We evaluated and screened 250 individuals, but only 150 participants met the inclusion criteria for the study (Figure 1). The sociodemographic characteristics of the participants are presented in Table 2. Tables 3 and 4 demonstrate that there were no significant associations between FHT scores and sociodemographic variables, including gender, race, age, BMI, and years of education.

Table 2 Sociodemographic characteristics of the sample (n=150). 

Variable Summary
Gender (women:men) 76 (50.7%):74 (49.3%)
Race (Caucasian:non-Caucasian) 112 (74.7%):38 (25.3%)
Years of education1 11 (0-16)
Age1 (years) 31.5 (18.0-87.0)
BMI1 (kg/m2) 22.9 (11.7-35.9)
F-1 10.0 (3.0-12.0)
F-l1 10.0 (4.0-13.0)
H-r1 10.0 (2.0-12.0)
H-l1 10.0 (3.0-13.0)
FH-r1 10.0 (2.0-11.0)
FH-l1 10.0 (3.0-13.0)
Sensorial extinction 38 (25.3%)

1Summary median (min-max); BMI = body mass index; F-r = right face; F-l = left face; H-r = right hand; H-l = left hand; FH-r = right face-hand; FH-l = left face-hand.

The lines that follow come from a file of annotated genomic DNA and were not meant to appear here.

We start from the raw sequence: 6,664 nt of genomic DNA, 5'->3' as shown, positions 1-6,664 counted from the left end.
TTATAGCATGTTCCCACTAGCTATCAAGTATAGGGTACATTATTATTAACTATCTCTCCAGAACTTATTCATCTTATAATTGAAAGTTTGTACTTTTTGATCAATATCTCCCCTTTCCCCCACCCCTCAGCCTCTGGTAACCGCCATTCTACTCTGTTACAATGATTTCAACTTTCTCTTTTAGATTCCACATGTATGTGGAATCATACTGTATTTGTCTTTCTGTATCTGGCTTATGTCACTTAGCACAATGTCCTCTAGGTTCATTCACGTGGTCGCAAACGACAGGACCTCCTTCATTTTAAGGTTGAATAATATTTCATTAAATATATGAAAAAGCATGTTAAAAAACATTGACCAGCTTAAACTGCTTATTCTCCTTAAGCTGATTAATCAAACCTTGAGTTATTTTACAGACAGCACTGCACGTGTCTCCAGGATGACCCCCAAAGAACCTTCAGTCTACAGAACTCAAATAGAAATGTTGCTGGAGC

Table 3 Face-hand test (FHT) scores by gender and race. 

Gender Race
FHT Women (n=76) Men (n=74) p1 Caucasian (n=112) Non-Caucasian (n=38) p1
F-r 10(3–12) 10(6–12) 0.950 10(5–12) 10(3–12) 0.805
F-l 10(4–13) 10(5–12) 0.627 10(5–12) 10(4–13) 0.686
H-r 10(2–11) 10(3–12) 0.529 10(3–11) 10(2–12) 0.132
H-l 10(3–13) 10(3–11) 0.124 10(5–11) 10(3–13) 0.755
FH-r 10(2–11) 10(2–11) 0.887 10(2–11) 10(2–11) 0.466
FH-l 10(3–13) 10(5–12) 0.880 10(5–13) 10(3–12) 0.434

1Mann-Whitney. Summary in median (min-max); F-r = right face; F-l = left face; H-r = right hand; H-l = left hand; FH-r = right face-hand; FH-l = left face-hand.